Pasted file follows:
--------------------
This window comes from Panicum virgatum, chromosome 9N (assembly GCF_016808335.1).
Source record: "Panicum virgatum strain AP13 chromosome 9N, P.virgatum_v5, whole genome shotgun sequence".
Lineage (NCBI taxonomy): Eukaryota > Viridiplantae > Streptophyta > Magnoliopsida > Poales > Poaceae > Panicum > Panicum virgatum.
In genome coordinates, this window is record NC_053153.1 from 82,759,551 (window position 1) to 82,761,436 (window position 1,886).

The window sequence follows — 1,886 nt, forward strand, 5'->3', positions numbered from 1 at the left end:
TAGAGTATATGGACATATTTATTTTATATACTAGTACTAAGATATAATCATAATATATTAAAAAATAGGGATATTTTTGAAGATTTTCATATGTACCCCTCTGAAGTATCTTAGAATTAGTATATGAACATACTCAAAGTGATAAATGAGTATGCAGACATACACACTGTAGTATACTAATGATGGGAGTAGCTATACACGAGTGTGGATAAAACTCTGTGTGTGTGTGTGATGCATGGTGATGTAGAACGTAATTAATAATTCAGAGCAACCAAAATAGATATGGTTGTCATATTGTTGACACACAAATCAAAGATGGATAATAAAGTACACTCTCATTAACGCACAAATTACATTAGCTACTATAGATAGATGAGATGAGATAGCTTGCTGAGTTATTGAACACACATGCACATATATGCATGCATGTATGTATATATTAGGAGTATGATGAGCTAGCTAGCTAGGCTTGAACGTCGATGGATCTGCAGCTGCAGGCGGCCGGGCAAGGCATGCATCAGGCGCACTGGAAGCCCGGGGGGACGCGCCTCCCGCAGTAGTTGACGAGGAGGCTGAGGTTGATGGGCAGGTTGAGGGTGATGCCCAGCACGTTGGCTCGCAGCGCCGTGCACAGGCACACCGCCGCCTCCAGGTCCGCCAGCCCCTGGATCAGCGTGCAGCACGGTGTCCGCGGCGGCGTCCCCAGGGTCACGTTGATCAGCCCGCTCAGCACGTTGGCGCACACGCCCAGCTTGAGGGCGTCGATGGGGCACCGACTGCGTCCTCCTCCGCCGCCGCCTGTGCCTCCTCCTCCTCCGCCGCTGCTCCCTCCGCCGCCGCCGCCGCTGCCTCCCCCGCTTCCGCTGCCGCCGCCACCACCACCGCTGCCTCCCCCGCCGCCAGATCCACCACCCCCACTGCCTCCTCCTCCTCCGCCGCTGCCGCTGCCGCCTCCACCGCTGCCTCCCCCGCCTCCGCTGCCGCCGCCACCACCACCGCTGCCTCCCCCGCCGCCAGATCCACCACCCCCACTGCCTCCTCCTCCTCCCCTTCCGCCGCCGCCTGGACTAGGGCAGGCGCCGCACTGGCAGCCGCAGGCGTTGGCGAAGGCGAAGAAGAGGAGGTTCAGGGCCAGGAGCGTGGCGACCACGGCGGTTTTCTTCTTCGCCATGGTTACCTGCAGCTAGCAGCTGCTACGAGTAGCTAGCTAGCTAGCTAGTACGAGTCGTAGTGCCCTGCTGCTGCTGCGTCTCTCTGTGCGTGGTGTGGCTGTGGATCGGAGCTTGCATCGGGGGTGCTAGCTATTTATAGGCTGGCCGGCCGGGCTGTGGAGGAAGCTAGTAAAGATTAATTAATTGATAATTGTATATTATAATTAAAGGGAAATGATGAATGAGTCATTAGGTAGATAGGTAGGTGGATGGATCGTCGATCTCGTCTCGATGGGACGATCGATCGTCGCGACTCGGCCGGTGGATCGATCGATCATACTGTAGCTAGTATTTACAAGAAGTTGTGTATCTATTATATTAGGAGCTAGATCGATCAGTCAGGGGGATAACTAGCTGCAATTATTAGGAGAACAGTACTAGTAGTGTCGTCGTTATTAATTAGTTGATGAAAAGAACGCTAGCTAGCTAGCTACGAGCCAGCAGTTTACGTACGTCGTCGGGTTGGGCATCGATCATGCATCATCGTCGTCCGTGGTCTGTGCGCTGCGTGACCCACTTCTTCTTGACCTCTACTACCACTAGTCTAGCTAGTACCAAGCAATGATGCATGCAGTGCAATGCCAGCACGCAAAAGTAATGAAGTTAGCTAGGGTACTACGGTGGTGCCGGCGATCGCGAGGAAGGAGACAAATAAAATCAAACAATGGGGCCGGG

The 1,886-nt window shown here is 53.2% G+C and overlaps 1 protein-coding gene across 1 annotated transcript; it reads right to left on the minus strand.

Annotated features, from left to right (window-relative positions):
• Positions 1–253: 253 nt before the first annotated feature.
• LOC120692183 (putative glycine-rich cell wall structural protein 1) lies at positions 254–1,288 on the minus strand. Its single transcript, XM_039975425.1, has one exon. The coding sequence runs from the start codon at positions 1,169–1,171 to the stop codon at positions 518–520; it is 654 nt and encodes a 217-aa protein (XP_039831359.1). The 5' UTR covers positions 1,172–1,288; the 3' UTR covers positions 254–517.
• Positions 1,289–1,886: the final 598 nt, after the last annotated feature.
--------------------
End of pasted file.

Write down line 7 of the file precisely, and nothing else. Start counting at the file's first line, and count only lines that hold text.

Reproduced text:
The 1,886-nt window shown here is 53.2% G+C and overlaps 1 protein-coding gene across 1 annotated transcript; it reads right to left on the minus strand.